WOODINVILLE, Wash. — Billy Wills was found dead in his Woodinville home 45 years ago.
A suspected burglary turned deadly when he was attacked by one or multiple suspects and shot on Feb. 15, 1977.
"From what I know, at the time, my father, he had the flu and he was spending time in the house and he told us the day before, he says, you know, I get these phone calls from people and I pick up the phone and there's nobody there. They hang up," Billy Wills' son, Fred Wills said.
Investigators told Fred that someone may have been casing the house by calling to see if anyone was home.
"They figured that my dad got up that morning, went out to get the mail and while he was doing that, they called and there was no answer," he said.
Fred said his dad went back into the house and took a nap.
"All of a sudden, the door gets knocked down and unfortunately, he got his gun out and they ended up having a confrontation," Fred said.
The gun Billy used to defend himself was the one he was killed with.
The house was located at 15700 Mink Road Northeast in Woodinville.
When KING 5's Unsolved Northwest team asked the King County Sheriff’s Office for more information, they received a picture of the house and a short synopsis of the crime. They knew they needed more.
The University of Washington Library has an extensive collection of microfilm. Unsolved Northwest Producer Kendra Gilbert tracked down old newspaper articles from the now-defunct Northshore Citizen and the Seattle Post Intelligencer.
In the articles, it revealed that it took 911 operators over 10 minutes to track where the call was coming from.
Investigators also thought there were multiple suspects involved. This is based on the fact that right before Billy's 911 call got cut off he said, "there are burglars in my house."
Original investigator on the case says authorities know things that 'they're not telling anyone'
As the Unsolved Northwest team was going over the articles, one name kept showing up.
Retired Lieutenant Richard Kraske was an investigator with the King County Police Department, specializing in violent crimes and serial killers.
Over the years, Kraske took on cases like Ted Bundy, the Green River Killer, as well as the 1977 death of Billy Wills.
"There's an innate curiosity, I think in all of us, that we want to know the final chapter on these kinds of things," Kraske said.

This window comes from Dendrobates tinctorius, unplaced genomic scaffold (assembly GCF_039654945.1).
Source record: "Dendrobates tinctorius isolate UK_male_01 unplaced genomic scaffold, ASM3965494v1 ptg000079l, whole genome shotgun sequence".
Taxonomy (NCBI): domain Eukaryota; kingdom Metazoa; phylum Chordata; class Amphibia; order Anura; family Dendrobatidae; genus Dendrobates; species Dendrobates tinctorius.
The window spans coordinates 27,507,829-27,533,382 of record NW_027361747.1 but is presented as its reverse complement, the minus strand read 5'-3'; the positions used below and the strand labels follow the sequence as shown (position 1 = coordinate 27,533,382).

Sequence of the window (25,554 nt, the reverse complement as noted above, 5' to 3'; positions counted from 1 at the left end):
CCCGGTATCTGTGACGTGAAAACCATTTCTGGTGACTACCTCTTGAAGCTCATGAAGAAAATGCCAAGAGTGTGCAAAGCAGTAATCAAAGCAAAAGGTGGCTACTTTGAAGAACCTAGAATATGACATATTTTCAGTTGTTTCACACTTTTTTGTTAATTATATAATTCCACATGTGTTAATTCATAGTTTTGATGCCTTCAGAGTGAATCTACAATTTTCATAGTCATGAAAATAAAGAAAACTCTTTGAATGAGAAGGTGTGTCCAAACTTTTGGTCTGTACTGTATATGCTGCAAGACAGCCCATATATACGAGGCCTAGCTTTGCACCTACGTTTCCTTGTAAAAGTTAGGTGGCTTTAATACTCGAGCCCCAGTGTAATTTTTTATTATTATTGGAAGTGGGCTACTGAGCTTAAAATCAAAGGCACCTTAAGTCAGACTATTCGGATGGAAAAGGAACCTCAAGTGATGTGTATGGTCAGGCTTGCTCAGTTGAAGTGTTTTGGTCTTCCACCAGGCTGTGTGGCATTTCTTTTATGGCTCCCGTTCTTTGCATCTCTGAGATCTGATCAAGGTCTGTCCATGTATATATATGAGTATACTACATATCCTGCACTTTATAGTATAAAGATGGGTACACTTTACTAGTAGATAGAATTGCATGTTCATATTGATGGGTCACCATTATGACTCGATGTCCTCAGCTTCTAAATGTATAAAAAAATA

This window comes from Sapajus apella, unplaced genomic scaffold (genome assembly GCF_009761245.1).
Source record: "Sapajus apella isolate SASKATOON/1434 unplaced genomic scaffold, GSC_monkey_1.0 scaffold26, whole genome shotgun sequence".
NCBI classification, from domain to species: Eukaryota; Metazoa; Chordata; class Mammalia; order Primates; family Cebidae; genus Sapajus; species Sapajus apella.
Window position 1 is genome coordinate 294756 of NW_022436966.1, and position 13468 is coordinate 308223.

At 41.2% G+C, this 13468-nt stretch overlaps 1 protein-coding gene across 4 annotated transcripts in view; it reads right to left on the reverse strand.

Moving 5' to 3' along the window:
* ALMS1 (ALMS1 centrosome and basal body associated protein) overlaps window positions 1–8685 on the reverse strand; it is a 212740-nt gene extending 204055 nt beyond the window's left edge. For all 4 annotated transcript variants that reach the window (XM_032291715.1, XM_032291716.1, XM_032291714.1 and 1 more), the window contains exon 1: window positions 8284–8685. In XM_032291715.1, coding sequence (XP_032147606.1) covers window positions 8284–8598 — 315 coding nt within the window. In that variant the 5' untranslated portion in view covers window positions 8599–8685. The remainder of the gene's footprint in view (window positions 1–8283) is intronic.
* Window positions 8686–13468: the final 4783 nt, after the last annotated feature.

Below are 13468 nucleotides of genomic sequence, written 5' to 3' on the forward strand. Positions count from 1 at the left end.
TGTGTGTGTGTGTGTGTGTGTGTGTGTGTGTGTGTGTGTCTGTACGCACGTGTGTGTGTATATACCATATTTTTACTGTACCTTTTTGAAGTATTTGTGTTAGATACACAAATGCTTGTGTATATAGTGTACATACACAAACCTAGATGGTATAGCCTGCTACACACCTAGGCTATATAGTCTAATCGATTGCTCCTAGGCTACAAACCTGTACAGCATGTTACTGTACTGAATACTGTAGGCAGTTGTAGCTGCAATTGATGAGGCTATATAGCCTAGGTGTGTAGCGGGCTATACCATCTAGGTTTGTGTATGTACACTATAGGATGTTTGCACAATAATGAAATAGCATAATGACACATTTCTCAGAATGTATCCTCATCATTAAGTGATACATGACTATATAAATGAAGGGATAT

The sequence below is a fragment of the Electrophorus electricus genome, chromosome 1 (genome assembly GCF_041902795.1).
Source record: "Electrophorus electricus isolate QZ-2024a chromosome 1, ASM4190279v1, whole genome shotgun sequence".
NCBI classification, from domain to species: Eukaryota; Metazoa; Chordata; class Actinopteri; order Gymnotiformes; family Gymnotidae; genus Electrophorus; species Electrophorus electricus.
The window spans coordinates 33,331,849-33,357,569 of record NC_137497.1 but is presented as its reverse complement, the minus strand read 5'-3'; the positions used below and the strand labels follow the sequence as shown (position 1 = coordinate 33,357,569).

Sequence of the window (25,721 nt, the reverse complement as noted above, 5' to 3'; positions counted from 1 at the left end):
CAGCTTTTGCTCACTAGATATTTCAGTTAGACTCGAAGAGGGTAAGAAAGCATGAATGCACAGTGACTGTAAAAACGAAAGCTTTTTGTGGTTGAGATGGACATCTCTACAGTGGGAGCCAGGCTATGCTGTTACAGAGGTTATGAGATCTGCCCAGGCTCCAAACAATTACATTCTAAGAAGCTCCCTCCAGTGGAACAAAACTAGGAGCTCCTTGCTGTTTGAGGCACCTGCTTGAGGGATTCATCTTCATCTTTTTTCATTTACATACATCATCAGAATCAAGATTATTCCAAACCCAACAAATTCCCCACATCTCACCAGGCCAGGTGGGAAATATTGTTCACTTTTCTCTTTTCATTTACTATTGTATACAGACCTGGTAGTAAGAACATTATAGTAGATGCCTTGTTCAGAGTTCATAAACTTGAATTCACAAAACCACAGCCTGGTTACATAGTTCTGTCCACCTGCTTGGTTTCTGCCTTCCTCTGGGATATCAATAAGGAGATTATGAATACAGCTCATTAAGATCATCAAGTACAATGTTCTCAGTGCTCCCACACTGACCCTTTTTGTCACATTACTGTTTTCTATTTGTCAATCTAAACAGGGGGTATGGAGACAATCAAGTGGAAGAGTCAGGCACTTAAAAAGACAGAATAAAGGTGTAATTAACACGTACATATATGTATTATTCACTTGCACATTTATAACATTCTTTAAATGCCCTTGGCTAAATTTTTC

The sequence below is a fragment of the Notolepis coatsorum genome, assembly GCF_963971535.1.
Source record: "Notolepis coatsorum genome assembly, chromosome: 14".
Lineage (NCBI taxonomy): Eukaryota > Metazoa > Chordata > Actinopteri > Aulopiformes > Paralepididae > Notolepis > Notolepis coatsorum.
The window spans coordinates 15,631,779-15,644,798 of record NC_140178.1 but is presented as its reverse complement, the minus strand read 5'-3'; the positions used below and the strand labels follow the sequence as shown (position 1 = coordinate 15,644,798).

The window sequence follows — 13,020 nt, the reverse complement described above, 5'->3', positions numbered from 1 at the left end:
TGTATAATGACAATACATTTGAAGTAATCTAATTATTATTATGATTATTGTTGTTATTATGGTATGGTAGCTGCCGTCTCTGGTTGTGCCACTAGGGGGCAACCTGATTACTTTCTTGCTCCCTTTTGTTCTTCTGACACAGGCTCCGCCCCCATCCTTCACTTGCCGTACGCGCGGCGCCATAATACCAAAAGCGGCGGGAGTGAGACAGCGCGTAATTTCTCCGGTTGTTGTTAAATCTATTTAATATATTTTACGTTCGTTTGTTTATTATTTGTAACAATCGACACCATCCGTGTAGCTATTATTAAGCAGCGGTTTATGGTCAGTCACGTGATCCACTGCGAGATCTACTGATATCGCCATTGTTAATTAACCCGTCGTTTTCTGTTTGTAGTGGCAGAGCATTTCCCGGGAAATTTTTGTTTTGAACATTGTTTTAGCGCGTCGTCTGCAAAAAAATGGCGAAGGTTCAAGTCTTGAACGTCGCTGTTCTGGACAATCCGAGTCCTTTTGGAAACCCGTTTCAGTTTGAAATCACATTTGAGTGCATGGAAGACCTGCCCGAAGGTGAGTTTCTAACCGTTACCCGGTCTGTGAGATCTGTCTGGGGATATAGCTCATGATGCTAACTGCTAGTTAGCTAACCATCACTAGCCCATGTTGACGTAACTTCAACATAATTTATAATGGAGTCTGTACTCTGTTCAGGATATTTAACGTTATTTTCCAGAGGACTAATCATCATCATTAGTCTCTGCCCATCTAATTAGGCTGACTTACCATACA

Kraske said that with the limited technology they had in the 70s, closing cases was harder to do. There was no DNA evidence, no electronic storing of case information, etc.
When asked why this case hasn't been closed, Kraske said there is a whole list of possibilities.
"How do you close it? You file it and forget it. Go back to some of those cases. When was the last time it was checked if it's a closed case? Unless you've got a cold case squad, and that's a specific assignment, that thing probably hasn't been touched since the day it was put in the file."
Of the more than 18,000 law enforcement agencies in the United States, only 7% have dedicated cold case units. The King County Sheriff’s Office does not.
"I mean, there are things that happened that they're not telling anyone," Kraske said.
Kraske explained the importance of keeping some information from the public. He said the information that will provide what they call a "polyclue," that only the police and perpetrator know, would be hidden.
"If those were redacted and taken out, why couldn't other information be put out to the public?" He asked.
Fred Wills and his search for answers
It’s been 45 years since Fred lost his father.
"I kept my same phone number when I left there so that they knew how to get ahold of me. Hopefully, something someday will happen," Fred said.
Even though many years have passed, the wound still hurts.
"Most likely, the people that did it are gone, but it would be nice to answer some questions in our minds that bug us every day," he said.
Even though they do not have a dedicated Cold Case unit, the King County Sheriff’s Office continues to investigate this case. If you have any information about the murder of Billy Wills, you’re asked to give them a call at (206) 296-3311 or, leave a completely anonymous tip with Crime Stoppers at p3tips.com.
Missing person cases, murders and other mysteries are solvable. To submit a tip to the KING 5 Unsolved Northwest team, click here or fill out the form below.